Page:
‘Irma Vep’ Episode 5 And 6: Recap And Ending, Explained: Does Rene Vidal Get Replaced?


The fifth and sixth episodes of HBO’s “Irma Vep,” titled “Hypnotic Eyes” and “The Thunder Master,” respectively, build up to Rene reaching the point of no return. He was constantly on the edge, where the chances of him having a mental or emotional breakdown were becoming inevitable. Mira, too, was in a chaotic state of mind after she had indulged with her ex-partner, Eamonn. She knew it was wrong, but she went ahead with it. Zoe, on the other hand, was still infatuated with Mira, and had tried to ask her out indirectly. Mira wasn’t sure what she was going to do. She was finding a lot of new things about herself through the tenure of this film. She was getting to know herself in a better way. So let’s see what happens next on the eventful set of Irma Vep and if René Vidal is able to survive another day without losing his temper. 

About Twisted Fantasies

It seemed like Rene’s problems were never going to end. Something or the other kept hampering his mood. He didn’t like the administrative bit of filmmaking, and very complacently, he owned up to it and left the job to the first AD, Carla, and the producers. Rene had a vision in mind and wasn’t ready to compromise on it even a bit. Time and again, from Edmond to Robert Danjou, most of the actors were trying to add their bit, sometimes in order to have more screen space and sometimes merely to add more significance and prestige to their characters. Rene reached on set and got to know that Robert was thinking that his character, the Grand Vampire, had a romantic angel with Mira’s character, Irma Vep.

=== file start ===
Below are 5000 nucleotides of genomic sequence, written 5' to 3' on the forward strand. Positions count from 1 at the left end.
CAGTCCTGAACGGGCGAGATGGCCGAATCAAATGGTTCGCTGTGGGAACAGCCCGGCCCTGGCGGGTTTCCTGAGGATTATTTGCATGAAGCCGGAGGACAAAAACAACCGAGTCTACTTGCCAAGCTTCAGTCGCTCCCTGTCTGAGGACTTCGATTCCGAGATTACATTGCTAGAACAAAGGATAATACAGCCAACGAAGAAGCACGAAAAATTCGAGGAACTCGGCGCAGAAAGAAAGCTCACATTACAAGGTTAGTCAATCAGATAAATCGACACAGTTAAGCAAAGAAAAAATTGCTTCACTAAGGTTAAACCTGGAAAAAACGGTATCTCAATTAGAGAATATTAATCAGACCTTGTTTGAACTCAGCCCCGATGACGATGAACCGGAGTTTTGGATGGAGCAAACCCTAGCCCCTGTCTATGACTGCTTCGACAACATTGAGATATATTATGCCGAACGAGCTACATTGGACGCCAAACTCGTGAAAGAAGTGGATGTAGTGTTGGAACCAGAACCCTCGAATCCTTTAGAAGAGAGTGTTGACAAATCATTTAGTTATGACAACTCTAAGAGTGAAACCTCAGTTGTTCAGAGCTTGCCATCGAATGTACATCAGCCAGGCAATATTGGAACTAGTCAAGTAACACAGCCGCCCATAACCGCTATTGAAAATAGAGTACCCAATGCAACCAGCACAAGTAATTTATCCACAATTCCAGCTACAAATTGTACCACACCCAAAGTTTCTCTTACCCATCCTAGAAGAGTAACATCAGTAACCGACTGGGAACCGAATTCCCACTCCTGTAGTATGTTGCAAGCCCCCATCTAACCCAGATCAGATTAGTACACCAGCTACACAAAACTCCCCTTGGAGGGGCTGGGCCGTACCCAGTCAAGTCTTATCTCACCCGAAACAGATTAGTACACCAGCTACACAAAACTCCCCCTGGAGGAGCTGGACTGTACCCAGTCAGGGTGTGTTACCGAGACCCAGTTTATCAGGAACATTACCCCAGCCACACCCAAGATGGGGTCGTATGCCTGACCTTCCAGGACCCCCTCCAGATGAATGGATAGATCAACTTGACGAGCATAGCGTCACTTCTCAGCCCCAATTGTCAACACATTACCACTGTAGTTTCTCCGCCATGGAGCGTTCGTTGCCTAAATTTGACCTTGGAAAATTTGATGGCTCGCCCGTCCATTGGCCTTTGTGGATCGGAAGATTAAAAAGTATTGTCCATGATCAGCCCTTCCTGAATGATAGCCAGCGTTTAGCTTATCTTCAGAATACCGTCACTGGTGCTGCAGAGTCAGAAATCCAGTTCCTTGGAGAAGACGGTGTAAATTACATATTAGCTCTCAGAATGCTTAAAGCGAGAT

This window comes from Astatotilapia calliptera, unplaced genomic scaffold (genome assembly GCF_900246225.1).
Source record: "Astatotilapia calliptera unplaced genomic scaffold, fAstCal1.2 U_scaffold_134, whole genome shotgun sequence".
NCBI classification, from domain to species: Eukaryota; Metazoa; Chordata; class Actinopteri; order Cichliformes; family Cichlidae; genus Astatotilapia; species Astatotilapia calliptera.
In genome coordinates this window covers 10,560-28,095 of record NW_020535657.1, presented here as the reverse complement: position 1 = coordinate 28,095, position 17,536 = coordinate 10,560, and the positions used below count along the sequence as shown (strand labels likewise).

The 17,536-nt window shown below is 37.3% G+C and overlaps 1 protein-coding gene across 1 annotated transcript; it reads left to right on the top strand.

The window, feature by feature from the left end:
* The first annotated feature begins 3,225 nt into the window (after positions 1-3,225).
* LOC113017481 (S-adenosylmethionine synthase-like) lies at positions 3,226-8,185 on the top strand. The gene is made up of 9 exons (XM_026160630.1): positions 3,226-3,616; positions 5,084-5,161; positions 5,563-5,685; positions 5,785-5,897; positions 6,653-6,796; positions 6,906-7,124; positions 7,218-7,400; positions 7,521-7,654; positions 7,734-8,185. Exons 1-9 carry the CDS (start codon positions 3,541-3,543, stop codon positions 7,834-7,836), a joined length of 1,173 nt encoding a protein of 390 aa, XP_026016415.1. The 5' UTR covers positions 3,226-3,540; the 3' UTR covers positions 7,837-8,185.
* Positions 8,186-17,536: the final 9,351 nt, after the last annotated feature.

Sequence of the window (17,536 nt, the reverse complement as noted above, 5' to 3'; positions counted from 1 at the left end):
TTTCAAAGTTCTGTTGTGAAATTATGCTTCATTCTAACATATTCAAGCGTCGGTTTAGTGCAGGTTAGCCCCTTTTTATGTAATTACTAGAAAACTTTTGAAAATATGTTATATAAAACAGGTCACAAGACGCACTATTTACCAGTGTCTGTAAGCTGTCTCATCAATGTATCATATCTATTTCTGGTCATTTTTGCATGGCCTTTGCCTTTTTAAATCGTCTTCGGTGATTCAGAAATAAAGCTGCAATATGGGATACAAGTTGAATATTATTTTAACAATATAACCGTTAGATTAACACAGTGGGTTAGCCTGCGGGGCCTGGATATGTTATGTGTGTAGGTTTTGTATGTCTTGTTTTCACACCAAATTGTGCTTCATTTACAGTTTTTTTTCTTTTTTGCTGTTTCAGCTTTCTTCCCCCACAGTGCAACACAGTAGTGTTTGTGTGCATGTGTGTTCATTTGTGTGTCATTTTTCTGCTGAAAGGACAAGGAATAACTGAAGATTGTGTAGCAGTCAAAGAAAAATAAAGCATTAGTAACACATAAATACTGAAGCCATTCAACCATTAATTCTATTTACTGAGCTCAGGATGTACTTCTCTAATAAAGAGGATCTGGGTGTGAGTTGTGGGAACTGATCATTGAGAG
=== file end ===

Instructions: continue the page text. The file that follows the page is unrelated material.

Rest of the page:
Rene told Robert that he was more of a business partner than a lover, but the old man was in no mood to listen. Rene knew that there was no point arguing with the man, so he directly went to Mira and told her to perform in the manner that he wanted. Rene often did that. Instead of confronting the person who was at loggerheads with him, he would find a way to do as he wished, while keeping the person in the dark, all the while making him believe that he would get what he wanted. Obviously, Robert Danjou felt disrespected and cheated. He was a respected actor in the circuit and had gone out of his way to tell Rene how honored he felt working with him. But Rene had backstabbed him. Edmond Lagrange, too, felt the pinch. He felt that Rene was biased towards Mira.